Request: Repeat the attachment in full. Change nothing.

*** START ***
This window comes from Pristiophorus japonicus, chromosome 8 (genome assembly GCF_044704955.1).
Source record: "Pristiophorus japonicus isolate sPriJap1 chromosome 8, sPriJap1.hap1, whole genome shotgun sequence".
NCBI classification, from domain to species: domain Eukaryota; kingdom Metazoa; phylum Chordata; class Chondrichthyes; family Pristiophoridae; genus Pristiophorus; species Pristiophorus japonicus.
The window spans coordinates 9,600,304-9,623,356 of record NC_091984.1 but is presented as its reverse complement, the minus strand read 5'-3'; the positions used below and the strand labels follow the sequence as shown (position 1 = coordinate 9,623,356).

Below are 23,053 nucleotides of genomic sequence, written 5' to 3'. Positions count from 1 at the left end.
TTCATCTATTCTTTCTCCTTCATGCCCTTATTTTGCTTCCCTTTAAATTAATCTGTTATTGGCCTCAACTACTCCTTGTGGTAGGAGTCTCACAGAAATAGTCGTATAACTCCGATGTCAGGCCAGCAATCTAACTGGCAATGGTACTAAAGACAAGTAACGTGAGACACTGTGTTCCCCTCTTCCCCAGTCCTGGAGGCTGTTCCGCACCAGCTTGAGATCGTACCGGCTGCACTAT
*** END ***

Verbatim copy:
This window comes from Pristiophorus japonicus, chromosome 8 (genome assembly GCF_044704955.1).
Source record: "Pristiophorus japonicus isolate sPriJap1 chromosome 8, sPriJap1.hap1, whole genome shotgun sequence".
NCBI classification, from domain to species: domain Eukaryota; kingdom Metazoa; phylum Chordata; class Chondrichthyes; family Pristiophoridae; genus Pristiophorus; species Pristiophorus japonicus.
The window spans coordinates 9,600,304-9,623,356 of record NC_091984.1 but is presented as its reverse complement, the minus strand read 5'-3'; the positions used below and the strand labels follow the sequence as shown (position 1 = coordinate 9,623,356).

Below are 23,053 nucleotides of genomic sequence, written 5' to 3'. Positions count from 1 at the left end.
TTCATCTATTCTTTCTCCTTCATGCCCTTATTTTGCTTCCCTTTAAATTAATCTGTTATTGGCCTCAACTACTCCTTGTGGTAGGAGTCTCACAGAAATAGTCGTATAACTCCGATGTCAGGCCAGCAATCTAACTGGCAATGGTACTAAAGACAAGTAACGTGAGACACTGTGTTCCCCTCTTCCCCAGTCCTGGAGGCTGTTCCGCACCAGCTTGAGATCGTACCGGCTGCACTAT